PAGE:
Grown Folks Music caught up with Avant and we chopped it up about his eighth album called The Eighth, how he feels about the short attention span of the public when it comes to music, working to get away from the R. Kelly comparisons that came early in his career and whether he’s okay with being referred to as “underrated”. Read below and enjoy.

GFM: You’ve got a new album–your eighth studio album titled The Eighth. Talk about your album.

Avant: It’s my time to come back. Everybody was wondering where I was. Here I am, right now. I’m just happy to be doing what I do still fifteen years in (and) eight albums deep. (I’m) exited about the process of giving people real music again– grown folks music I must say.

GFM: Well since you went there, that leads to one of my questions. What is your definition of Grown Folks Music?

Avant: Great stories. Great music. Stories that have substance and have great meaning to them. That’s what I think when I hear grown folks music. It could be a great love story. It could be a break-up story. It could be a happy club jam, but it all has meaning and it makes you feel a certain way about it.

GFM: Speaking of telling stories, I had an opportunity to listen to the album. There’s some storytelling on songs like, “I’m Not Telling”, and you’ve got a continuation to “Best Friend” from the last album. There’s a Part Two to the story.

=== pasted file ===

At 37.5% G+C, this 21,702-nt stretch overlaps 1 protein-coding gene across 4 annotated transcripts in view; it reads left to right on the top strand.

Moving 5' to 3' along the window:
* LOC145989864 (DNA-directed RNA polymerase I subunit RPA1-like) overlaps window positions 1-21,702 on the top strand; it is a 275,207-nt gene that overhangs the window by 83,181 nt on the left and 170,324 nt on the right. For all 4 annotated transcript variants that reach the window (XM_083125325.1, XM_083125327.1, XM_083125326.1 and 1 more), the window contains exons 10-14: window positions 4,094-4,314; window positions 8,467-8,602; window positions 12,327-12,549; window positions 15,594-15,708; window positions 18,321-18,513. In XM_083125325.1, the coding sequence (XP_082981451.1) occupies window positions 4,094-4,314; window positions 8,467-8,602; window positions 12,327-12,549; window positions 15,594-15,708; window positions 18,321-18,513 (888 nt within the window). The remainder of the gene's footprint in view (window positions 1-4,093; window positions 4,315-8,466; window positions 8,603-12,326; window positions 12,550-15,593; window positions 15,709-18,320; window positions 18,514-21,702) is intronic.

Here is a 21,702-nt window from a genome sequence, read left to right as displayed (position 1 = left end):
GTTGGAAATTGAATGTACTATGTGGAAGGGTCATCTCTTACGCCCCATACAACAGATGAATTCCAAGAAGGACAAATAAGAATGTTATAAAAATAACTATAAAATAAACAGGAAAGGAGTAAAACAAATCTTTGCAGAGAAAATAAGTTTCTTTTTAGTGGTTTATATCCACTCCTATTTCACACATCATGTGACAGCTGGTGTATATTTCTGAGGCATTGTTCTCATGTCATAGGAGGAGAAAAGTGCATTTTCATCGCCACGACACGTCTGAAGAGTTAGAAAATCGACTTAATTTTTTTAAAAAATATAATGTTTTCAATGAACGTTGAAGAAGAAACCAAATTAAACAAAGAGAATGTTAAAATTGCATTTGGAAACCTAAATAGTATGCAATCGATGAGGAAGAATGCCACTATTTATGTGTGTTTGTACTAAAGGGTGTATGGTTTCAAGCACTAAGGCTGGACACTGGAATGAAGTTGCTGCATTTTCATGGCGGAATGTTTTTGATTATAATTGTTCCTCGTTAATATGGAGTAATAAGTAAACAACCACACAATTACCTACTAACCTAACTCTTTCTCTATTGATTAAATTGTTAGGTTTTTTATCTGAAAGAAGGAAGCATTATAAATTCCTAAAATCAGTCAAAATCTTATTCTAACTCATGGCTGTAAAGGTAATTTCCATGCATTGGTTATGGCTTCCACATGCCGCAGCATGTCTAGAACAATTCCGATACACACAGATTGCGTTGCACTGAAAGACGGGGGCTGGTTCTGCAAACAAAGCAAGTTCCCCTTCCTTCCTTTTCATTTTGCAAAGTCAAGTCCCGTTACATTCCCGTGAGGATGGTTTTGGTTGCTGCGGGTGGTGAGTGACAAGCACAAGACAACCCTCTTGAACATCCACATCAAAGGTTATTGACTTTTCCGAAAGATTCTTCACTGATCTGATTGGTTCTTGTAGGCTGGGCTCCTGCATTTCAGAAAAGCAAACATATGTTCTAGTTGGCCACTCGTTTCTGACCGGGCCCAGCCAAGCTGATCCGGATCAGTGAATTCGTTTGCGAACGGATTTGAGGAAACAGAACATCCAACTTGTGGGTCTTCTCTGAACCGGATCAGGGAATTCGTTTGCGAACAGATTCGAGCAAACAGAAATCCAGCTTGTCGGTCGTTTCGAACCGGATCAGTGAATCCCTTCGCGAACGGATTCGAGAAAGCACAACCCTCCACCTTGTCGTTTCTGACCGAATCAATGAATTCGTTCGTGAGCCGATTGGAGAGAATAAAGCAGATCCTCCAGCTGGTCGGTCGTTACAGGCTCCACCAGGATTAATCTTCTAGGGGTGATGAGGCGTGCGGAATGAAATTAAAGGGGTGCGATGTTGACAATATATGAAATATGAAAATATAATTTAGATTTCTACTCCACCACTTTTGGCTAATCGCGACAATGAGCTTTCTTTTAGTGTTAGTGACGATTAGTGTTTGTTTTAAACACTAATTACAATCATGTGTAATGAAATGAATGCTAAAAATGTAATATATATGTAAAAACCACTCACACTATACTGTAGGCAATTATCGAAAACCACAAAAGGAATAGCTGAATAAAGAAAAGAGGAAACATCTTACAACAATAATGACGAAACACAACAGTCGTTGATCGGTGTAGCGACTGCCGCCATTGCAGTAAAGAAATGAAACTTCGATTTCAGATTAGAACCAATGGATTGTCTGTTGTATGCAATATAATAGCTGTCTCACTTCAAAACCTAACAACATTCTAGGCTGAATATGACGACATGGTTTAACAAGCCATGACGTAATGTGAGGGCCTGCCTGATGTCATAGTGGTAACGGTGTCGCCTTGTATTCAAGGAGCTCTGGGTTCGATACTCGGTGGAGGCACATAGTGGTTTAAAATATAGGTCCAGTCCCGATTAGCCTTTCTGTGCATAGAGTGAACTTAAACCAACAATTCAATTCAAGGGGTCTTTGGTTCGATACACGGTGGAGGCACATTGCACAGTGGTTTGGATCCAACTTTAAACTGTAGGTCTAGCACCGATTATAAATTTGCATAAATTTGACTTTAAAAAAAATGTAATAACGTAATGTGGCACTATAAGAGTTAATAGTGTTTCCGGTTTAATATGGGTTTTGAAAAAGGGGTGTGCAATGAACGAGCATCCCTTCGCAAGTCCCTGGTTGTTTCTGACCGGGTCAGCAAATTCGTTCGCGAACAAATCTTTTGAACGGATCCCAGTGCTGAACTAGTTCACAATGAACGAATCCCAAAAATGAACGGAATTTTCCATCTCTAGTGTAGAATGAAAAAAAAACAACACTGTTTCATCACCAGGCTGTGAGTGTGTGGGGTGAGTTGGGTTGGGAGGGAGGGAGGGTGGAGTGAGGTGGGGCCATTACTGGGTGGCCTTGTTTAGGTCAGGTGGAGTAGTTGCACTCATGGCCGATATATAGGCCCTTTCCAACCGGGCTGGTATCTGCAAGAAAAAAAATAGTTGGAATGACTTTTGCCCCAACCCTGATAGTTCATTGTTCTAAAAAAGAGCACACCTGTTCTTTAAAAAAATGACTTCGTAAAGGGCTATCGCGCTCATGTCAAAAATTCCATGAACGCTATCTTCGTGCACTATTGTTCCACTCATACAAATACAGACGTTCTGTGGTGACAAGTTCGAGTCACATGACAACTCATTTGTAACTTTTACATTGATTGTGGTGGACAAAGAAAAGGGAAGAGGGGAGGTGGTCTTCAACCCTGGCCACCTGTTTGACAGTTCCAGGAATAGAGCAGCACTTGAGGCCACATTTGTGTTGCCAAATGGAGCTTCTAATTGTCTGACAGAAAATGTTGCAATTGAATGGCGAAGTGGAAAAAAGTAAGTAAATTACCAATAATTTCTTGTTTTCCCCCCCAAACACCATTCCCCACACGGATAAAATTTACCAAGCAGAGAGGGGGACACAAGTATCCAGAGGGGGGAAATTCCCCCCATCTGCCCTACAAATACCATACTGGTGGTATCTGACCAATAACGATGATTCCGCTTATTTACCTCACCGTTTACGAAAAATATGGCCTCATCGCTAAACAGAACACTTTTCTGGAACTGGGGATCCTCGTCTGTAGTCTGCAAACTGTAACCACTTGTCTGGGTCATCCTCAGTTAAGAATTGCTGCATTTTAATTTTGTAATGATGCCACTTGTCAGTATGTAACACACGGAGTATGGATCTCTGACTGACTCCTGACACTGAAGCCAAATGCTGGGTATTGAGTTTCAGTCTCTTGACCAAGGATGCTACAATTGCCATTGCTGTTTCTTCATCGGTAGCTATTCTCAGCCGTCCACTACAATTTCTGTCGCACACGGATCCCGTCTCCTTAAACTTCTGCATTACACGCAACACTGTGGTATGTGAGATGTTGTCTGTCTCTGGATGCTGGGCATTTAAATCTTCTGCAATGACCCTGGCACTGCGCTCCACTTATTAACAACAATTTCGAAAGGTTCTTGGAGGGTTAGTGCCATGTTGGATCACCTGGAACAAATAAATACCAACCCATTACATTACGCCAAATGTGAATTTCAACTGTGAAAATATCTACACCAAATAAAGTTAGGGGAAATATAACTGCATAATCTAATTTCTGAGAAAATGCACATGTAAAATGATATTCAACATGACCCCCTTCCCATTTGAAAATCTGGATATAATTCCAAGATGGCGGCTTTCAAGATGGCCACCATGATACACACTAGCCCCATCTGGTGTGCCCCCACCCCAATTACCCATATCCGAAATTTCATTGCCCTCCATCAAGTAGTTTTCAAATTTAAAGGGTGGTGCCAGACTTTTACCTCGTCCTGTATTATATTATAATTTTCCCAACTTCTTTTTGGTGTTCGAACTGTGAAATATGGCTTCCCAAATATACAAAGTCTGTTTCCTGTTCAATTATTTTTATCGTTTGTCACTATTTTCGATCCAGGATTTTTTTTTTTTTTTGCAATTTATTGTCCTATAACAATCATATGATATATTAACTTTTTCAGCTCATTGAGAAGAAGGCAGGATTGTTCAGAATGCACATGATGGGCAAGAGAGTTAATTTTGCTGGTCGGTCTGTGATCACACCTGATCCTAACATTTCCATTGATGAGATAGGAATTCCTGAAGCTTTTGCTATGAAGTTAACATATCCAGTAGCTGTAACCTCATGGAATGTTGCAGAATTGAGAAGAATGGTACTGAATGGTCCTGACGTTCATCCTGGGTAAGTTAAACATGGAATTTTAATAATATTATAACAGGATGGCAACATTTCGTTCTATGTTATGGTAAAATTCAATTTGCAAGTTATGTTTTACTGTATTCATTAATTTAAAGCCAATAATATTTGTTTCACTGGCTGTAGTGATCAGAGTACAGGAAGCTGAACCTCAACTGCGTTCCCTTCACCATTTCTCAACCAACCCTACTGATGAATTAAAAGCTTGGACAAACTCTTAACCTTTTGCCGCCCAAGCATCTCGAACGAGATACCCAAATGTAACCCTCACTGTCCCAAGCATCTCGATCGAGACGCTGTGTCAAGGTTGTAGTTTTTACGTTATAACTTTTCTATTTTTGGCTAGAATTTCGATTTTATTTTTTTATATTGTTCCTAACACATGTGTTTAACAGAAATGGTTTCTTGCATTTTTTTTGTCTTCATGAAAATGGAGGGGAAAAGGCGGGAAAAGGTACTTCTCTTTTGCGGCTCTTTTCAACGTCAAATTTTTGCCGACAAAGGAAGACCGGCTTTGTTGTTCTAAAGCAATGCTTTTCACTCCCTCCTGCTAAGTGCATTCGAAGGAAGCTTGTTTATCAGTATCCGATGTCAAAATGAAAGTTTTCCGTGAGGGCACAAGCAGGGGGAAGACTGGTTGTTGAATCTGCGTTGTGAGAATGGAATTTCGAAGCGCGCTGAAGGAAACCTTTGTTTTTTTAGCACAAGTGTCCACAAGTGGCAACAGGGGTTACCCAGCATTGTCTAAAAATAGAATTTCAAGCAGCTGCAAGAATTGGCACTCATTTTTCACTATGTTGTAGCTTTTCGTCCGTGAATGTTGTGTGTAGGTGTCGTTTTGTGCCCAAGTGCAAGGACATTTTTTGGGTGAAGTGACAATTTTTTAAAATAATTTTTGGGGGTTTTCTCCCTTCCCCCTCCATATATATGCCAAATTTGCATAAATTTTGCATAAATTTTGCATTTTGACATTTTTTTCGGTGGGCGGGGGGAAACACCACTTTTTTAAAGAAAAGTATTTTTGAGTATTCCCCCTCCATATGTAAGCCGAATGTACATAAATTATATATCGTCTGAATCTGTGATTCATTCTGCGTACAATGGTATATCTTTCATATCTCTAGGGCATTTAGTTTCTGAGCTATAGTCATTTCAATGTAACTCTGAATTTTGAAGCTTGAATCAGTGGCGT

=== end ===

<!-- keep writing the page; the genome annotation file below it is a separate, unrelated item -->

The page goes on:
Avant: “I’m Not Telling”– we can start with that record. You see some things sometimes, but you know that person is too deep into a person. You know if you come and say that something is wrong, then he or she is going to blame you like you actually set this whole thing up. That (song) was one of those things (where) I’m telling everybody: ‘Hey, sometimes you see, but you don’t see. Because it’s really not any of your business.” It’s crazy because you want to tell because if somebody else says that you were there you’re like, ‘Oh my God. I don’t want him or her to lose trust in me.’ But, by the same token you don’t want to really be in people’s business like that.

For “Best Friend”– it’s just (that) sometimes you’re not supposed to cross those lines. In the first “Best Friend” record, from the text it’s like ‘Wow, that this may be the time. This may be what I need to do.’ Then it shows that if you go that far, the second song, which is part two, shows that you can’t do it because they know too much about you. They’re wrapped into you. When it’s your best friend, you’ve told them everything. Therefore they understand what you like and what you dislike, so sometimes you can’t cross that bridge. Not unless you’re really trying to go all the way there.

GFM: Speaking of “Best Friend” and the last album, you said something at the onset of the interview. You said that people were wondering where you’ve been, but you just had an album two years ago that the first “Best Friend” was on. How do you feel about people’s attention span being so short and them thinking that you’ve really been gone for a while when you’ve continued to churn out music? It used to be that back in the day an artist could breathe a little and have some space and some years between an album. It just seems like now you always have to have music in front of the people. How do you feel as an artist about the short attention span (of the public)?